Perhaps the most shocking finding from the 2016 jail study was that nearly 40% of recent arrestees reported injecting some substance in the previous 12 months, and one-third were injecting regularly—typically with stimulants and/or opioids. Of the total number of inmates (n=283), 4% reported injecting opioids only; 14% were injecting stimulants only; and 20% were injecting both. Of those with a severe stimulant use disorder, 89% were injecting, compared to 85% of those with a severe opioid use disorder.
The bottom line is that based on the total number of cases or the proportion with a severe use disorder, more arrestees were injecting stimulants than opioids. Not only does injecting drug use pose a serious overdose risk, it also creates a public health issue in terms of spreading infectious disease. This would seem to be as significant an issue for stimulants as it is for opioids.
Details of current study
The CAAPE-5 interview used in the current study for a master’s thesis by one of this article's authors (A.R.) was typically completed in less than 30 minutes. (The study was funded in part by C4 Recovery Solutions.) In addition to substance use disorders, the interview covered common mental health conditions. The most prevalent mental health finding was that 48% of recent arrestees had indications of probable post-traumatic stress disorder (PTSD). The next most common conditions were major depression (35%) and panic attacks (29%). About 35% had indications of antisocial personality disorder. While only 11% had indications of bipolar disorder, this is considerably higher than the general base rate, and this is a condition that typically requires medication for long-term stability.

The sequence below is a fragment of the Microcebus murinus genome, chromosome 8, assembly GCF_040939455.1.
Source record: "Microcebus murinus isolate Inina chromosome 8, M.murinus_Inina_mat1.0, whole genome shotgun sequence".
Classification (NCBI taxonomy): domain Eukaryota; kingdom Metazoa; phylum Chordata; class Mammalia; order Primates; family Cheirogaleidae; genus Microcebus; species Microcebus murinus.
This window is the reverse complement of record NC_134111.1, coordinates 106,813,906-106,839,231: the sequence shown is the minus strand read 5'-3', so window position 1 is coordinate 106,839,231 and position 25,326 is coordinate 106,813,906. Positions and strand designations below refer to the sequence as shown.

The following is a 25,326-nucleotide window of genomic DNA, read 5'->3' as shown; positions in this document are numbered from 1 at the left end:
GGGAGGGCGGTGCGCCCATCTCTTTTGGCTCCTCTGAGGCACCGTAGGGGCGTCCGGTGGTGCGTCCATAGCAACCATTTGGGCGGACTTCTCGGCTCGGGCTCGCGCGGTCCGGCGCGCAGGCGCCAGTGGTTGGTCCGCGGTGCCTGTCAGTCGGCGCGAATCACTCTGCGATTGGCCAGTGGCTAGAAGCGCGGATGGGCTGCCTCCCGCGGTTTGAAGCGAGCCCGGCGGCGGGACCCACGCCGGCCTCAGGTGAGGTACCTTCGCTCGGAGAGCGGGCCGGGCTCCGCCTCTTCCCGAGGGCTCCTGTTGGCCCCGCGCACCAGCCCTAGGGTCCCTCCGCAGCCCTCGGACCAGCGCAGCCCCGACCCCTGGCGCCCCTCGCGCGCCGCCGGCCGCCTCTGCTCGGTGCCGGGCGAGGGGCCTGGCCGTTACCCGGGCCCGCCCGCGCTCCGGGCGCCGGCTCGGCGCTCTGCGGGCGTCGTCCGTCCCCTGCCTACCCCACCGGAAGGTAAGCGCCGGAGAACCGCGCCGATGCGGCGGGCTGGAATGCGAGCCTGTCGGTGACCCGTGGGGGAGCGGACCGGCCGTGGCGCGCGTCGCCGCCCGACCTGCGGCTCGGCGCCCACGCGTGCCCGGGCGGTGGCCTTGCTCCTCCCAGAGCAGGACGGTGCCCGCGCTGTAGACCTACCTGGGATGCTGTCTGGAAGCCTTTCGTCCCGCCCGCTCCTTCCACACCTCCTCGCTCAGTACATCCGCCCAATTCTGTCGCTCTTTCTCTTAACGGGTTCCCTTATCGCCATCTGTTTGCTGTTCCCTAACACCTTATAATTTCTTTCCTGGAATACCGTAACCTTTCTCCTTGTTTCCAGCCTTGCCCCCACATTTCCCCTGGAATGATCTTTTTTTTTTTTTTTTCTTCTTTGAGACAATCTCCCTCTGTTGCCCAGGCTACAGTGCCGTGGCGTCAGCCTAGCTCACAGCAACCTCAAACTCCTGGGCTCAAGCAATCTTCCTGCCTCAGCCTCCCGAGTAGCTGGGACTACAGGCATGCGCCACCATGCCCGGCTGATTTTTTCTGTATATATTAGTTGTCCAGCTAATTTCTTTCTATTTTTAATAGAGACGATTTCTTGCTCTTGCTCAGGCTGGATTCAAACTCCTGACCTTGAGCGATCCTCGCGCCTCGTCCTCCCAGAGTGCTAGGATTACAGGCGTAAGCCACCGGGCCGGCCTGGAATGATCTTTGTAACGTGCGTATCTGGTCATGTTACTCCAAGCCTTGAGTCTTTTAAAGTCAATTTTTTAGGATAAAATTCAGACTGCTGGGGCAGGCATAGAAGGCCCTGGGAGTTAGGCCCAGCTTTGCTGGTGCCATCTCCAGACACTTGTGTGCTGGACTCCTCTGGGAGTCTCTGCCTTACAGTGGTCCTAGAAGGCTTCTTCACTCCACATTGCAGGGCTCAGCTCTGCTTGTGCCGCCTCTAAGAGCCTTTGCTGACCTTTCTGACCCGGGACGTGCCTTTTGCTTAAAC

Thus, indications are that recently arrested adults detained in a local jail manifest a complex clinical profile, where the majority require some type of behavioral health services.
The initial objective of the current research was to assess the possible relationship between behavioral health conditions and criminal recidivism as indicated by repeated bookings in the local jail. About two-thirds of the individuals in the current study had at least one booking in the 12 months prior to the diagnostic interview. The strongest significant associations with recidivism were that those with multiple serious substance use disorders were more likely to have two or more bookings prior to the interview, and also were more likely to have subsequent bookings. Given the high rate of drug injection for stimulants and opioids, injection was also significantly correlated with repeated bookings.
The National Cocaine, Meth & Stimulant Summit is produced by the Institute for the Advancement of Behavioral Healthcare, the leading media and events producer in the behavioral healthcare field. The Institute also produces the National Rx Drug Abuse & Heroin Summit, the largest national annual gathering on the opioid crisis.